By NATARIO McKENZIE
Tribune Business Reporter
The Bahamas Telecommunications Company’s (BTC) relationship with its two trade unions is “in a much more progressive place today” than it was a fortnight ago, its chief executive asserted yesterday.
Garfield “Garry” Sinclair, speaking on the sidelines of an education conclave, said the carrier was now in “a positive place” with the Bahamas Communications and Public Officers Union (BCPOU) and Bahamas Communications and Public Managers Union (BCPMU) following “all the heat and light” that has occurred in recent weeks.
He added that BTC had finally obtained both unions’ “sign-off” on the latest employee voluntary separation (VSEP) exercise that the company has just launched, and said he would be “communicating relentlessly” with the worker representatives to cement stronger ties with the carrier.
“One of the things I am determined to do is forge a real partnership with our unions,” Mr Sinclair said. “I want to change the narrative around unions and union representation completely. I want to prove that, working with unions, we can make our business the best operator in the region, the best in class. That’s not the narrative today.
“I have assured my unions and, frankly, they have agreed that we can work together to change that narrative and prove to my competitors - who are not unionised - that working with unions can make you the best operator and is not a detractor. I have had a bit of a challenge in getting that message through. We have had our differences of opinion. We are going through a transformation. It’s fraught with risk and anxiety, as are most transformations.”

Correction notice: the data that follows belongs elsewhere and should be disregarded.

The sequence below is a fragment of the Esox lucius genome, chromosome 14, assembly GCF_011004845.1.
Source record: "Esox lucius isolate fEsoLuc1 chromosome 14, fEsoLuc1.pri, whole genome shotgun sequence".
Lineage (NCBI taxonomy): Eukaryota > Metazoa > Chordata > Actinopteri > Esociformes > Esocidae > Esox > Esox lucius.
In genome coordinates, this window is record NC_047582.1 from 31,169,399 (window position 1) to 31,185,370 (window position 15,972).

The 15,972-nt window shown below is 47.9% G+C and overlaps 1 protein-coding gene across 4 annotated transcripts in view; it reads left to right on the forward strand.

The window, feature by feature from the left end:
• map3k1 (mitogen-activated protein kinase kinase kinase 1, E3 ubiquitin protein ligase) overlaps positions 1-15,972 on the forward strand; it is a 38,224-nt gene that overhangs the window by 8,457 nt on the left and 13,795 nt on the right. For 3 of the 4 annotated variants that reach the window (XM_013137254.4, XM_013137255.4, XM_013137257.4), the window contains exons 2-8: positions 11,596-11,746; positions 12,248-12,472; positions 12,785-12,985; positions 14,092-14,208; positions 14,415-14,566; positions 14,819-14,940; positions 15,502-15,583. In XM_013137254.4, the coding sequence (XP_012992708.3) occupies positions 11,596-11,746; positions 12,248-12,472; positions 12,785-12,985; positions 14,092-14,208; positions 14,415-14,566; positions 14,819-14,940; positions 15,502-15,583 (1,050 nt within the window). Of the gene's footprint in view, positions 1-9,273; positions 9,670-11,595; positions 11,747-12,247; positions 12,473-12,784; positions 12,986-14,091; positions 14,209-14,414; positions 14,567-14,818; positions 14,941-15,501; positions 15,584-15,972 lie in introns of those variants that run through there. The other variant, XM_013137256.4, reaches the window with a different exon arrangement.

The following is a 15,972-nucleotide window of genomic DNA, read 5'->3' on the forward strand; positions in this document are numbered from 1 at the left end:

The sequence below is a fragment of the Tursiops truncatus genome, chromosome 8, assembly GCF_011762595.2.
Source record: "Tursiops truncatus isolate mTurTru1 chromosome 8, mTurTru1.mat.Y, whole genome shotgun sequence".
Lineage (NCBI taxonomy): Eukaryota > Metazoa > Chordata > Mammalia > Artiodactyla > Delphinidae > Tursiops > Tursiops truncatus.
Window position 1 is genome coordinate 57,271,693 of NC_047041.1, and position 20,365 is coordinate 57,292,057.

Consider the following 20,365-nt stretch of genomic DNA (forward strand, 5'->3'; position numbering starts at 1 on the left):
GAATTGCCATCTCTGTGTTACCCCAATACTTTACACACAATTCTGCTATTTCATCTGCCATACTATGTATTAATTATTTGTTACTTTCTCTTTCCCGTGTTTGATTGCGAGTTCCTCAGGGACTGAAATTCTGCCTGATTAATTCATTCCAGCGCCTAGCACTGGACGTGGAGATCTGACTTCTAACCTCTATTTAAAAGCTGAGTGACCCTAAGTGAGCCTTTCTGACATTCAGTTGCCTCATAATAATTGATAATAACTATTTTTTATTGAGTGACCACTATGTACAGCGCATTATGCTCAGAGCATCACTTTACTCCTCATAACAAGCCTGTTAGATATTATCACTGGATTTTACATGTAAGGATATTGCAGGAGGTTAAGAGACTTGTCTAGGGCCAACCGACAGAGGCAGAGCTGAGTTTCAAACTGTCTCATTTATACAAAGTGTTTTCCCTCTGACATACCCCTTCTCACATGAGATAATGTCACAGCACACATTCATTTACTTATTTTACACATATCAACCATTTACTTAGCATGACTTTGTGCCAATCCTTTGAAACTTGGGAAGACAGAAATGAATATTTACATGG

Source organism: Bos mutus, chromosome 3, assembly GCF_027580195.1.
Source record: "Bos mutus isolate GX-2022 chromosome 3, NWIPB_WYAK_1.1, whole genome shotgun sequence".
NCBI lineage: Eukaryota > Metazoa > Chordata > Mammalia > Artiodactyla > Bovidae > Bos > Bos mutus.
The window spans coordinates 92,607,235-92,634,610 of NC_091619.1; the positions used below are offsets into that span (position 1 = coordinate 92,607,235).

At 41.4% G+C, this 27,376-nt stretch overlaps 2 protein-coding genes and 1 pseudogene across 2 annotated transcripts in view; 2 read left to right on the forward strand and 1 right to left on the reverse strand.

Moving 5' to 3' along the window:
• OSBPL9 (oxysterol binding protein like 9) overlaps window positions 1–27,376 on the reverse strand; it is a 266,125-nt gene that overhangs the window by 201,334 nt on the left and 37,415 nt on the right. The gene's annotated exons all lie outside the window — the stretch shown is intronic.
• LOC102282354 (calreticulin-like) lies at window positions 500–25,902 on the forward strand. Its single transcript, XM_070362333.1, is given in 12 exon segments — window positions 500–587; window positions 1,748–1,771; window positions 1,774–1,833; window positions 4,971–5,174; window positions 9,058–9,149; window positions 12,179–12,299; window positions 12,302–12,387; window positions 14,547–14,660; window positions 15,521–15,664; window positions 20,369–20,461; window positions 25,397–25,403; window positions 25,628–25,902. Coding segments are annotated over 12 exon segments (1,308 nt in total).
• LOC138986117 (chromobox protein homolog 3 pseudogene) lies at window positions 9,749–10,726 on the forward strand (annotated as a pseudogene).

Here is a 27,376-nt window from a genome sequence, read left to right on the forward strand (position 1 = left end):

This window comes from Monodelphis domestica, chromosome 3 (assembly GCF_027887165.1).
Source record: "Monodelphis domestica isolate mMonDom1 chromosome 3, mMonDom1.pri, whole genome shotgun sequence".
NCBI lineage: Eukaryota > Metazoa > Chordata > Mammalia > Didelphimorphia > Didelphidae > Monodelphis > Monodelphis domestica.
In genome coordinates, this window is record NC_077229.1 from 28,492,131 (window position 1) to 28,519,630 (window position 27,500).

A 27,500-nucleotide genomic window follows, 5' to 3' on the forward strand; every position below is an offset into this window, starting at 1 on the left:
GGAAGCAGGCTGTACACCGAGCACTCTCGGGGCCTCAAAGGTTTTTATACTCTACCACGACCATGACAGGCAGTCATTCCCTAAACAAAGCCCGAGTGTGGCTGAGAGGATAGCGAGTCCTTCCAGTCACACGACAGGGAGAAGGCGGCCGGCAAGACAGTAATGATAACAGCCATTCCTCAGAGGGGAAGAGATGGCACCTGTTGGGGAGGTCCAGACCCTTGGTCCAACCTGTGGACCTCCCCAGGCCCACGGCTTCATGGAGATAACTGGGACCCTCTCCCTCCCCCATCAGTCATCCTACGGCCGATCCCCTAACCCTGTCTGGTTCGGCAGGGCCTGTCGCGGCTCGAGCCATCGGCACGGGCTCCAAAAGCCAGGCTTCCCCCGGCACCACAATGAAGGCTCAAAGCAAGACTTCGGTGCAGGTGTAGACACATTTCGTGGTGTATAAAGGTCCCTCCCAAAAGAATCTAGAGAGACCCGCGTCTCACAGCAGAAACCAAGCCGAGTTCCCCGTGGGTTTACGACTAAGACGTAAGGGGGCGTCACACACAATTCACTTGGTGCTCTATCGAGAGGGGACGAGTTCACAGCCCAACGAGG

Mr Sinclair continued: “After all of the heat and light that’s occurred around this issue for a couple of weeks or so, I would say we are in a positive place. We have managed to secure two industrial agreements that had been outstanding for two years.
“We consulted with them on the VSEP, and finally got their sign-off on moving ahead. I am cautiously optimistic on where we are, but certainly we are in a lot more progressive place today than a couple of weeks ago, and my job is to keep communicating relentlessly to build on this relationship.”
BTC was placed at the centre of a firestorm last month after controversial comments by Balan Nair, chief executive of Liberty Latin America, BTC’s ultimate parent, that questioned the productivity and work ethic of Bahamian employees in comparison to their Jamaican counterparts. BTC and Liberty have argued that those comments were “taken out of context”, and reflected Mr Nair’s experience on visiting the BTC Mall at Marathon retail store.
Mr Sinclair said yesterday the company is “moving forward”, and added: “It does not depend on this VSEP. We are still the biggest mobile provider in The Bahamas. We still have 70 per cent share. We are the standard of telecoms in the region, and we have to work on maintaining that standard in a competitive environment and we are doing that.”
“We obviously have to adjust our operating model. We used to be about a $330m revenue business. That’s down to $220m to $225m today. You lose $100m worth of revenue, you have to adjust the operating model. Those adjustments are tough but we are going through them and are in a much better place today.
“If the July results are anything to speak of it’s clear we are turning the corner in terms of attrition of subscribers, and actually starting to grow this business again. I’m really encouraged. Nothing is dependent on this VSEP at all, but we have to keep doing our best to optimise this model we are going to use to compete in the 21st century.”